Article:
Remember in January when I wrote a entry on goals and making things happen? It was the “New Years Resolution” post without screaming “You need to change your life” or “This is going to be the year you lose those last stubborn 15 pounds.” It is now August and over half of 2011 is over. Can you even remember what you were thinking would be your goal for the year? I bet at this point people who did make a resolution probably forgot about it by now, decided it wasn’t actually that important, or perhaps the shiney-ness of the new goal wore off…After the commitment got hard and the day-after-day got old. Making things happen is not easy. Sticking to goals is not easy either.

I thought it would be a good time to check in on those things that we were definitely going to attain or change this year. Perhaps this is the most difficult time to push through– the last four months. It is time to access your status and if you are a bit off track, recommit. For those of you who have stuck to the plan and are not having trouble, awesome! For those of you who maybe need some encouragement and a reminder to how you can really create the changes you want in your life, I want to remind you that change is a process. It does not happen over night, in a week, or maybe even in eight months.

Perhaps the most important thing to remember is don’t be disappointed in yourself. This is the real catalyst into the can’ts and falling off the wagon– not the cookie you ate, missed workout, or the all-nighters from last weekend. Guilt has the capability to push us off course. Our mind constantly makes judgements about decisions we make, especially if we do not execute something as perfectly as originally planned. The guilt is what says “I messed up” after eating the cookie. The guilt is what starts the binge and the decision to start over again tomorrow. This guilt will push people to go between extreme diligence and extreme binging. Vacillating between these two extremes is not a balanced or healthy state. This type of wavering involves suffering, doesn’t it?

In Ayurveda Part 1, I  talked about how daily practices in the Ayurvedic lifestyle help to facilitate healthy choices for individuals. Part of this Ayurvedic philosophy is the idea of inner intelligence. What do I mean by this inner intelligence? Sadhanas or life practices rouse this “intelligence”  through sleeping at appropriate times, eating foods that aid in optimal digestion, and taking time for meditation. This does not mean if you eat salads and get lots of sleep you will wake up a different (or better) person. But sometimes if we evaluate our habits we can learn more about ourselves. Meditation also serves as a teacher because through meditating on something it can shine a light on your personal routines and practices, and this will help you look at them from a perspective and help to access, ask questions, and maybe even make changes.

What we are trying to achieve with News Years Resolutions and any type of goal we set is figuring out how to live the life we want. Making these changes using grace, balance, and awareness can be the tricky part and the part that facilitates the mind shift: Work to eliminate the guilt so you can further enjoy your life and no longer suffer from the swings of deprivation and binging. Next time you get offered a cookie, you might eat it, and if you do, truly enjoy it. Let go of the guilt, have compassion for yourself, and it won’t make you feel bad or binge. You may choose to stay out all night with friends and drink until the cows come home, but it will feel like a celebration, not that you “shouldn’t” be doing it. This doesn’t mean that you just indulge in everything that you want in order to live the life you want. On the other hand, you might say no to the cookie because you might not feel like it,  or because think that your digestion is working on something else. You might decide that what you truly want is rest instead of staying out all night.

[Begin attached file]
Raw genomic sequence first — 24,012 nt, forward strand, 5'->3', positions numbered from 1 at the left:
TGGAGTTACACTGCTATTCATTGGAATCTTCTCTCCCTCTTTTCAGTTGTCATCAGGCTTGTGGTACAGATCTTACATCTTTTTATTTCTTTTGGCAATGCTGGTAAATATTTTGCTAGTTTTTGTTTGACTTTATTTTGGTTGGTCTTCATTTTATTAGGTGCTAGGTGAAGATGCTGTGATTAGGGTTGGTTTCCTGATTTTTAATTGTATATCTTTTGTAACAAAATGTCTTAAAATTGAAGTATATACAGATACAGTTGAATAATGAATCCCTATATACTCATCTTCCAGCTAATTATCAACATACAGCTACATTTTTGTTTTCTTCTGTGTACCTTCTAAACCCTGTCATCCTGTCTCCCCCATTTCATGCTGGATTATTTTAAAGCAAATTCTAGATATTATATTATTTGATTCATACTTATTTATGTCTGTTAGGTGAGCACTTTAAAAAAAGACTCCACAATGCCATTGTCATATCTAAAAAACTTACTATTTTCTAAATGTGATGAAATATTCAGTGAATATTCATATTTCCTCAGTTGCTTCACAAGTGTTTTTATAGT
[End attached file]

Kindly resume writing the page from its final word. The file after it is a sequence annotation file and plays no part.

In short, the Ayurvedic daily practices and habits can help facilitate decision making from a more aware and conscious state, the state of where you want to be and need to be in order to reach your goals. During periods of change, there are moments where we want to do what is familiar to us. This is very normal. Remember if you eat the cookie, it is not a slip up. Just keep moving forward and have compassion for yourself, guilt only makes things worse.

I represented this period of when the going gets tough with achieving goals, changing your life, and the effort it takes to make choices from a balanced, aware state with climbing a mountain. I recently climbed the town’s mountain in Alaska and as I came down the runners trail, sliding on my butt through avalanche shoots, falling in gravel and snow, it did nothing short of kick my ass. I was sore for four days after the climb. This is embarrassing, but I had to tell myself I could do it multiple times. There are four months left to kick 2011’s butt, so go out and do what you set out to do, and do it in a way that you can feel good about yourself.

Inspiration for this post was found from Ayurvedic practicioner Monica Yearwood.